On the Lived Theology Reading List: Kierkegaard’s Fear and Trembling: A Reader’s Guide

Abrahamic Existentialism for the Everyday Scholar

Fear and Trembling, Soren Kierkegaard’s landmark work, is made accessible and concise to the modern scholar in Kierkegaard’s Fear and Trembling: A Reader’s Guide by Clare Carlisle. Kierkegaard, who sought to understand Abraham’s experience when God called him to sacrifice his son, discusses the “absurdity” of religious life in Fear and Trembling. Carlisle brings together the philosophical specificities and historical conditions of Kierkegaard’s work to present an informed commentary on Kierkegaard’s reconciliation of religious faith and ethical living. 

Carlisle places Fear and Trembling in the context of greater Christian philosophical thought, offering a holistic and thorough study of the work along with its position in the prevailing philosophies of Kierkegaard’s and our own time. She begins by discussing Kierkegaard’s influences in writing Fear and Trembling, particularly Hegelian Philosophy, the quickly evolving ‘philosophical enlightenment’ of his time, and even his tumultuous relationship with fiance Regine Olsen. Carlisle then enters into her second section, Reading the Text, where she clarifies Kierkegaard’s metaphors and terminology, walking the reader step-by-step through his argument regarding Abraham’s ethics. Finally, she concludes her book by divulging the lasting cultural impacts of Kierkegaard’s work in a section titled Reception and Influence.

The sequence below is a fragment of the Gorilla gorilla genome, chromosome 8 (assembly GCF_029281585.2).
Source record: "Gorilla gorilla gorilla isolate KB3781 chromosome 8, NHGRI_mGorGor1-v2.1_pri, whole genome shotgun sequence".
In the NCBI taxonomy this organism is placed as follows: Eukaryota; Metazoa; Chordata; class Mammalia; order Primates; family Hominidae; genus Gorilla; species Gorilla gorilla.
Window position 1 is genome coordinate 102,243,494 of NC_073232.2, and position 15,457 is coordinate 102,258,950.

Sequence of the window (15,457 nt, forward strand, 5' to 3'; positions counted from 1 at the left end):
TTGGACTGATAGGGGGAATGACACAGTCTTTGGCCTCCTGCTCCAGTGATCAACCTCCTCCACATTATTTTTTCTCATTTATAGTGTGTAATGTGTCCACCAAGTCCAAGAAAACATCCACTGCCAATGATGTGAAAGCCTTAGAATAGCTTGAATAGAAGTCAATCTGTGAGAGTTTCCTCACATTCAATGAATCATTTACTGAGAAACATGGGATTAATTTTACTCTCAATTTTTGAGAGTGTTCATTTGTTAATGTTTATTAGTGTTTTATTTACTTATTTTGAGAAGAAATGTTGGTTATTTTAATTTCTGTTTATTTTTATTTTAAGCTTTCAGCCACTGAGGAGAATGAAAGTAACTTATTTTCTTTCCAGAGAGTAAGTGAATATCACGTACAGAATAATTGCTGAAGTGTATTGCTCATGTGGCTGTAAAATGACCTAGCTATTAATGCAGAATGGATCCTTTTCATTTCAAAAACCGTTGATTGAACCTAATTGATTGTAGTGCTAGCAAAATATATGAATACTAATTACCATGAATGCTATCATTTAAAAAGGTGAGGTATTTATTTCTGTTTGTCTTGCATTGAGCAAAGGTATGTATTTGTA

Clare Carlisle, Professor of Philosophy at King’s College, London, recently joined PLT Director Charles Marsh’s class, Anxiety: Religious and Theological Perspectives, to discuss Kierkegaard’s life and anxiety. Her lecture will be posted on the PLT website shortly ]for those interested in hearing her speak.

Reviews and endorsements of the publication include:

“Clare Carlisle’s patient and probing orchestration of the many levels and the smallest details of this thrillingly complex text promises to be as illuminating for Kierkegaard scholars as it is useful for those approaching it for the first time.”

— Stephen Mulhall, of University of Oxford, UK, and author of The Ascetic Ideal: Genealogies of Life-Denial in Religion, Morality, Art, Science, and Philosophy

For more information on the publication, click here.

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